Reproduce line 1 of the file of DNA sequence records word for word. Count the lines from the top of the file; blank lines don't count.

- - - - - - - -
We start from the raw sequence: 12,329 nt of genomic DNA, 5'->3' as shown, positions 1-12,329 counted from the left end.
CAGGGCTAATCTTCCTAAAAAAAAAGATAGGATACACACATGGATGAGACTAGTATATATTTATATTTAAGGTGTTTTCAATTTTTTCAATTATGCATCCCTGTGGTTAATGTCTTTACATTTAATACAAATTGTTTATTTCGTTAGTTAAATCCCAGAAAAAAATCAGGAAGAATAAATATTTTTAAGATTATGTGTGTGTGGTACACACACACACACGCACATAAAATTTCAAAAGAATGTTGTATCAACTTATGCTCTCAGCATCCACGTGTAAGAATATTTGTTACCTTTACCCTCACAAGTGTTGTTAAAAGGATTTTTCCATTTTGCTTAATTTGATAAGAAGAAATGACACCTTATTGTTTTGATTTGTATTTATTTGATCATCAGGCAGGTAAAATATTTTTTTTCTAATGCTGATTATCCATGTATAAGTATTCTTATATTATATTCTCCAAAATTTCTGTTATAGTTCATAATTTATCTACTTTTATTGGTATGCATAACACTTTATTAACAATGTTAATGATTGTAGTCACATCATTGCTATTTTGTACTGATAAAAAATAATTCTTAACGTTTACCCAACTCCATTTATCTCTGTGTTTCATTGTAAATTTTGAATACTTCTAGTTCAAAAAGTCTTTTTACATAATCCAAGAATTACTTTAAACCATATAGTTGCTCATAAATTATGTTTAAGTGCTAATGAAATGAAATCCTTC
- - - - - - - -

We start from the raw sequence: 12,329 nt of genomic DNA, 5'->3' as shown, positions 1-12,329 counted from the left end.